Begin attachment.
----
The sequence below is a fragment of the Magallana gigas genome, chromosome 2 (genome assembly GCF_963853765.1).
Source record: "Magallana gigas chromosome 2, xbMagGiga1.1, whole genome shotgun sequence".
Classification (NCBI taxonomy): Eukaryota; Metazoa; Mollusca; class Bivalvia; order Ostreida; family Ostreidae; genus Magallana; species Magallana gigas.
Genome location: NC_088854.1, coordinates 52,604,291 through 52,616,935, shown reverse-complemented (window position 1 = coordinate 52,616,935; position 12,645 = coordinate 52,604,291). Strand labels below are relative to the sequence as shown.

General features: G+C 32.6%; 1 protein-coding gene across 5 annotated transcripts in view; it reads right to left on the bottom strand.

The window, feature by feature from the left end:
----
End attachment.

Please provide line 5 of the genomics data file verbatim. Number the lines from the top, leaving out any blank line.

General features: G+C 32.6%; 1 protein-coding gene across 5 annotated transcripts in view; it reads right to left on the bottom strand.